• Lupus erythematosus (acute/bullous/discoid/drug-induced/sub-acute cutaneous/neonatal)
  • Pityriasis (alba/rosea)
  • Rosacea
  • Sarcoidosis
  • Syphilis.

Treatment

These are the most common courses of treatment undertaken for tinea faciei:

Topical treatment

  • Anti-fungal medication
    • Recommended if the hair follicles are not affected
  • Topical corticosteroids can be recommended to reduce the inflammation and itchiness
  • Ciclopirox/terbinafine
    • Recommended for the anti-inflammatory properties
    • Given as treatment in cases of tinea faciei caused by zoophilic dermatophytes
    • Can reduce the common, yet severe, inflammatory reaction commonly associated with this condition
  • Azoles
    • Topical application as well
    • Have a direct effect on the wall of the fungal cell
    • Reduces the reproduction of the fungal cells
  • Allylamines
    • Leads to the death of fungal cells
    • Topical and systemic administration
  • Isoconazole nitrate in combination with diflucortolone valerate
    • The combination of these two topical preparations has shown promising results in reducing the symptoms of tinea faciei
  • More severe cases can benefit from systemic administration of corticosteroids. However, these should not be administered for prolonged periods of time, as they can have serious consequences on a person’s health and they can cause severe withdrawal symptoms. The treatment with systemic corticosteroids should be reduced gradually, not stopped all of a sudden
    • Systemic therapy is recommended in the following cases:
      • Rare, atypical lesions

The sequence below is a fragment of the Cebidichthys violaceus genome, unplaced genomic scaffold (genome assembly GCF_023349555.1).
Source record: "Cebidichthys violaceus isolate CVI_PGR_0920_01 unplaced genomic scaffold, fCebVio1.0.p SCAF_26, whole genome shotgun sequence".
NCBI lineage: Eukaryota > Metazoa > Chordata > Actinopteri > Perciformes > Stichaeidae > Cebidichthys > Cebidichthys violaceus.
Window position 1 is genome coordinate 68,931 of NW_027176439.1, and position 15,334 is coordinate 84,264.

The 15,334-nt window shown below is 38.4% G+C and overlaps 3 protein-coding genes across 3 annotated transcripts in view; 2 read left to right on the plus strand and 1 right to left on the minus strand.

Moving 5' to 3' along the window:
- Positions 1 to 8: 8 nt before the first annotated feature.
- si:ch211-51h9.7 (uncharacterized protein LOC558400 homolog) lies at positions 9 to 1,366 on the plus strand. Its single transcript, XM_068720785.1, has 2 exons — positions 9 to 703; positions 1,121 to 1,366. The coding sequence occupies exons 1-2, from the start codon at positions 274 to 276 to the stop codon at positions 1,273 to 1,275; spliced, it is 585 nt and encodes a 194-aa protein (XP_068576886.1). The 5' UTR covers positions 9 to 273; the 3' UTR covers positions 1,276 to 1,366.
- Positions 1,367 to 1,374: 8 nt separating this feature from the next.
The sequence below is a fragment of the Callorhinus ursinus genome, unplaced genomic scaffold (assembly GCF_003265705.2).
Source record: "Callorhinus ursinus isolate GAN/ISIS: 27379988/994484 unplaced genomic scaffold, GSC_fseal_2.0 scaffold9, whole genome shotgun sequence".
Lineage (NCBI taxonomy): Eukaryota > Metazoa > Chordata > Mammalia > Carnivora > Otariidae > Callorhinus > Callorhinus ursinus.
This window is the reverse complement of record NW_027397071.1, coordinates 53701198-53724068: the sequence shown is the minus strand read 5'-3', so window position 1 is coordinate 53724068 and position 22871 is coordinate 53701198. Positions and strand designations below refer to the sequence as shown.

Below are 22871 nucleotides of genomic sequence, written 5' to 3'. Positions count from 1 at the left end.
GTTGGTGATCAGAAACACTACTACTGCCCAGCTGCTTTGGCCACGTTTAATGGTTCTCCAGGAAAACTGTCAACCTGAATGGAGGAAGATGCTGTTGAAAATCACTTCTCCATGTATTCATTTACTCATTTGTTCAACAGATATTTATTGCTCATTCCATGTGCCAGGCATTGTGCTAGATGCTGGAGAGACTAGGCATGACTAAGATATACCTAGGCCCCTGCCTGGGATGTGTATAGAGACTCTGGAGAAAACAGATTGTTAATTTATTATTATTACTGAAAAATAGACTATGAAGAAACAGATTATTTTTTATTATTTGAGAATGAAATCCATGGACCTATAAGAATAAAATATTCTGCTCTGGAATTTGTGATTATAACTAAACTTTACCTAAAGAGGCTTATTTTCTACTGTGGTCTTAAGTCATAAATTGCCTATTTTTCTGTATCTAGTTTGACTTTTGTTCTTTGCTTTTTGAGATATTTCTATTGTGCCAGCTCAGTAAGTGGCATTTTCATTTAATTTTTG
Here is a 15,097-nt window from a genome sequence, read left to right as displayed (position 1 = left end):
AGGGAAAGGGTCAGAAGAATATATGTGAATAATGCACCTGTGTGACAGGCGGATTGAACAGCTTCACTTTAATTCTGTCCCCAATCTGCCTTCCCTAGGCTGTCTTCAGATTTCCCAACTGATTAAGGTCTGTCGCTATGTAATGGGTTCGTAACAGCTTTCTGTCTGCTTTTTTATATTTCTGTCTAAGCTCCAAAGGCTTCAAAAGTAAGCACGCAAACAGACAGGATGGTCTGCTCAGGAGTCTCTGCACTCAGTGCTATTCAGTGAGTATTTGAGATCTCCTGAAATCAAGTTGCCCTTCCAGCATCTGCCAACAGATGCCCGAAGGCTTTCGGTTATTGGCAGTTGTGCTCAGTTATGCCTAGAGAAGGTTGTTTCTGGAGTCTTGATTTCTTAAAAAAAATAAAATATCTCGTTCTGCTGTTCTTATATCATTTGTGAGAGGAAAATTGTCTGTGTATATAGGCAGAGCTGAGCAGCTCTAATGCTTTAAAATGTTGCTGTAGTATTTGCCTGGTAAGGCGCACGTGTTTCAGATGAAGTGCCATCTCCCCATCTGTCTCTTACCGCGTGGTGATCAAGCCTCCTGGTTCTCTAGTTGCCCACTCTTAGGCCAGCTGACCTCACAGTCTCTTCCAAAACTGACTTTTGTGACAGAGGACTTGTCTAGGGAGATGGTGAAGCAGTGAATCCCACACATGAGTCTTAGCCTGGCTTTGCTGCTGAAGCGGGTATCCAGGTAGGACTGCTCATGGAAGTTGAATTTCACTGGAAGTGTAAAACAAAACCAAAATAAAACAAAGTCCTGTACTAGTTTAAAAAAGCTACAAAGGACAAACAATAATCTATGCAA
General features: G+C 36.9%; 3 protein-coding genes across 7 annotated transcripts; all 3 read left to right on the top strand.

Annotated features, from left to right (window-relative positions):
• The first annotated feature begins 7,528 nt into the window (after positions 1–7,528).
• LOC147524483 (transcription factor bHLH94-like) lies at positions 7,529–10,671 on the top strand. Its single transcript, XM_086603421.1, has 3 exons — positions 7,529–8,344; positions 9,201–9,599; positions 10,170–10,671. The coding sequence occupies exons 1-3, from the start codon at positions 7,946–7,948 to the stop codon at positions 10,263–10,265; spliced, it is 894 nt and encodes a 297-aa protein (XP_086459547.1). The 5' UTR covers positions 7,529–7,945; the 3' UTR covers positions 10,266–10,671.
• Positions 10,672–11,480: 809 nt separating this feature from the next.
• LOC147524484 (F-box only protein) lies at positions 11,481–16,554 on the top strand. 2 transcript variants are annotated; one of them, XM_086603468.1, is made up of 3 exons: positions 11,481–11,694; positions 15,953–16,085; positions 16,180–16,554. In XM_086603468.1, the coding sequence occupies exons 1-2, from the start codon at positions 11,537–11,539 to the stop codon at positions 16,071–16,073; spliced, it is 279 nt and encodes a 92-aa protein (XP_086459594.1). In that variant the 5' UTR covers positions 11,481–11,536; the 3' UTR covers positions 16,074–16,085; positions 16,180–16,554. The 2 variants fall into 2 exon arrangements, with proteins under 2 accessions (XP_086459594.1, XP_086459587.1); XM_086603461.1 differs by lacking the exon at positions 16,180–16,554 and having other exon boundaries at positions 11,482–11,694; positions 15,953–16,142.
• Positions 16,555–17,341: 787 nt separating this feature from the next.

• Chronic cases
      • Multiple lesions.

Home Remedies

These are the most common home remedies recommended for tinea faciei:

Tea tree oil

  • Recommended for tinea faciei because of its anti-fungal and anti-septic properties
  • Topical applications are recommended with the help of a cotton ball
  • Daily repetitions are indicated until the first results become noticeable
  • It is recommended to warm the tea tree oil a little before actually applying it on the skin

Garlic or garlic extract

  • Recommended because of its anti-fungal properties
  • Regular use is indicated for effective results
  • If you decide to use regular garlic, then cut it into slices, apply it directly on the skin and bandage the area
  • The best results are when the garlic is made into a paste, applied on the skin and left there over the night

Apple cider vinegar

  • Natural anti-fungal properties
  • Topical applications are recommended with the help of a cotton ball
  • Daily repetitions are indicated until the first results become noticeable
  • Complete removal of the fungal infectious agent

Coconut oil

  • Natural healing properties
  • Recommended for cases with intense itchiness
  • Overnight applications are most recommended

Jojoba/lavender oil

  • Mix the jojoba oil with the lavender oil
  • Topical applications are recommended with the help of a cotton ball
  • Lavender oil is indicated because of its powerful anti-fungal properties

Mustard seeds

  • Soak them into water and crush them into a paste
  • Direct application on the skin

Turmeric

  • Apply fresh turmeric on the skin with the help of a cotton ball
  • Daily repetition of application

Tinea Faciei Pictures

Collection of photos, images and pictures of the skin infection Tinea Faciei…

tinea faciei